Flu clinic praised for efficiency
By Phyllis Moore
Published in News on November 18, 2004 2:01 PM
The Wayne County Health Department's second flu clinic went much smoother than expected, thanks to measures to streamline the time spent waiting in line.
Josa Raynor-Vaughn, communicable disease program manager, credited health workers with making revisions that better accommodated the public. She told the Board of Health on Wednesday that during the first flu clinic, held Oct. 26, 749 doses were given out.
She said there was a lot of concern because the patients, many elderly and considered high-risk, had to stand in line for a long time.
"We revised the system a little bit after the first one," she said.
For Tuesday's clinic, numbers were given out in advance for the available vaccines. In all, 595 shots were given. High-risk patients were told they could have someone stand in line for them; some were accommodated without even getting out of their cars.
The line formed outside the Health Department before 7 a.m., with patients divided into groups and given an estimated time of when they would be helped. Those beyond the first group were told they could return in an hour, the next group in two hours, etc.
Medical forms were also available on the computer that could be downloaded ahead of time.
Mrs. Raynor-Vaughn said 55 percent of the patients took advantage of the offer and brought the forms with them.
James Roosen, health director, said he was very pleased with the response. The measure saved not only his department time and money, he said, but helped decrease processing time for the patients.
"I think the patients were a lot more comfortable," he said. "I timed several and they were only in the building 10 minutes."
He said it had taken as long as 45 minutes per patient during the first clinic.
Board member Efton Sager complimented the health workers for their efforts. He said he had heard people comment that it was the best system they had seen.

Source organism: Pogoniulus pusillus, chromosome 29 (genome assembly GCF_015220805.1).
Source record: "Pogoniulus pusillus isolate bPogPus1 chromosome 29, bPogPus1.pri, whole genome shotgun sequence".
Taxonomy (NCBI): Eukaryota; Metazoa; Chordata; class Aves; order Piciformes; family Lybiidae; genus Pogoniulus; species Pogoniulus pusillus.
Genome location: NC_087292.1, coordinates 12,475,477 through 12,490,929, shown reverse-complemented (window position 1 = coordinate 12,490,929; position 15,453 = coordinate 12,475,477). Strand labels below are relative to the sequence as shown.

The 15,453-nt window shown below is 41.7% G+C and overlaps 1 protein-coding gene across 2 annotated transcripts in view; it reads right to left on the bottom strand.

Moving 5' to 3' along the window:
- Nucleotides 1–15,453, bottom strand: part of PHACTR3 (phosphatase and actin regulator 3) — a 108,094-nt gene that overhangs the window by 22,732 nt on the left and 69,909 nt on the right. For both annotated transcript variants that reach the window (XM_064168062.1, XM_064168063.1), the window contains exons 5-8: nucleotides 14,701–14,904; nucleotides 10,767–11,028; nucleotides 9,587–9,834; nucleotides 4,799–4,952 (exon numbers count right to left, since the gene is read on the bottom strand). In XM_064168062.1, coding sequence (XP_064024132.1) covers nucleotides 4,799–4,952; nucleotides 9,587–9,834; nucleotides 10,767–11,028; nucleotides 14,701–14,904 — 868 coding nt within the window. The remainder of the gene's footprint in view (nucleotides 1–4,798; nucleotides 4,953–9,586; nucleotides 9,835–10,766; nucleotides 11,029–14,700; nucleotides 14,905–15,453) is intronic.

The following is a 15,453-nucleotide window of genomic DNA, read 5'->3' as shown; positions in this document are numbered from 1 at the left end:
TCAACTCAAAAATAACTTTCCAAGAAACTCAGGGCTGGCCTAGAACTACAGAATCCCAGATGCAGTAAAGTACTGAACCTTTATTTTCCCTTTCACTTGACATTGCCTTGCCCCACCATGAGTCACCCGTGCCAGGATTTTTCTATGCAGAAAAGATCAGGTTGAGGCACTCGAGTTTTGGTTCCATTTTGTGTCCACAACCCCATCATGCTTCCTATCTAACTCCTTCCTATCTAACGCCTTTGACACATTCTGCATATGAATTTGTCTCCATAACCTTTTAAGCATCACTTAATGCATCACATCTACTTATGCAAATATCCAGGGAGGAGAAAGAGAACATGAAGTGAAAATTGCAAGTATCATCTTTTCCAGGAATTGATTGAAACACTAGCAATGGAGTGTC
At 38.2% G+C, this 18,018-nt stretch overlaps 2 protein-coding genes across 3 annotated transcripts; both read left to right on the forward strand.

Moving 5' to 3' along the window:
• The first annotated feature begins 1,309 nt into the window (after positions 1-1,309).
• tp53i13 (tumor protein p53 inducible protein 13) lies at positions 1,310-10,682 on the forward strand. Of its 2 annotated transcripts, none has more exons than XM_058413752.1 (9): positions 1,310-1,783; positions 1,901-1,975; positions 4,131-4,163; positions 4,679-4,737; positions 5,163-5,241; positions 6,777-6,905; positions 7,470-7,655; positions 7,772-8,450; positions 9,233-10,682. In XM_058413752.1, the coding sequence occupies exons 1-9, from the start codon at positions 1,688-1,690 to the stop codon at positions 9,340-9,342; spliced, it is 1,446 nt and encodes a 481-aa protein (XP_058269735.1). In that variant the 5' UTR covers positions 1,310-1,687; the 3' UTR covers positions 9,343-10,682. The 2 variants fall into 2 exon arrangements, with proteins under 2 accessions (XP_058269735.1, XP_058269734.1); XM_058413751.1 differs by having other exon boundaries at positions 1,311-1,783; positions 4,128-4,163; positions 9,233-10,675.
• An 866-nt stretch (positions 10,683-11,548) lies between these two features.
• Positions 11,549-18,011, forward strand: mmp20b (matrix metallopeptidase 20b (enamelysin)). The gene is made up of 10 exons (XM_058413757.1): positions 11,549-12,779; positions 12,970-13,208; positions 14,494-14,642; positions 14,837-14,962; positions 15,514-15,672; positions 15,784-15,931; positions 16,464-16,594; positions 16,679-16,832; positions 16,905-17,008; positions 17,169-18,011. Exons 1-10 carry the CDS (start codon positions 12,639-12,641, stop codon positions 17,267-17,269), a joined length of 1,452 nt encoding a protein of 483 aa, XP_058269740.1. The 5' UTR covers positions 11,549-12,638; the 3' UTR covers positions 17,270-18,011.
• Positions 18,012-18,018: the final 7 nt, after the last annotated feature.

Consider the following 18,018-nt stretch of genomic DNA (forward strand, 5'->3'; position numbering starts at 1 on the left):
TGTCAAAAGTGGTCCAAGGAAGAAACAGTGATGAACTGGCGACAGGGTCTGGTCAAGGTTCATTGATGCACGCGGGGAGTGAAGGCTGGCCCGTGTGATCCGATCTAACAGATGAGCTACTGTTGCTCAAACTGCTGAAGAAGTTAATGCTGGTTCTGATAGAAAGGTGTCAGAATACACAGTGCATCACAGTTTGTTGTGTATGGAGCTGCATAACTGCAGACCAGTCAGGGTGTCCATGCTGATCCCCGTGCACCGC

"After the first numbers, you really didn't have anybody standing in line," he said.
Sager also noted though that the Health Department had asked that no one arrive before 7 a.m. Sager said he arrived then and estimated 450 were already in line.
Kathy Smith, processing unit supervisor for the Health Department, said, "There's probably more things that could make it even quicker next time. We're doing everything we can to accommodate everybody."
Board member Ira Thigpen said, "There's some you could probably take a country ham to their house, cook them breakfast and give them a flu shot in their bed and they'd still complain.
"If they're going to complain about that, they're going to complain about anything. We're mighty proud of the way y'all handled it."
Roosen credited the staff with bringing a lot of good ideas to the table to fine-tune the way the flu clinics were run.
Ms. Raynor-Vaughn said 1,500 doses have been sold to doctors offices and the Health Department still anticipates another 6,000 doses will be received soon. Doctors have been encouraged to contact the Health Department with requests so the doses will be fairly distributed.
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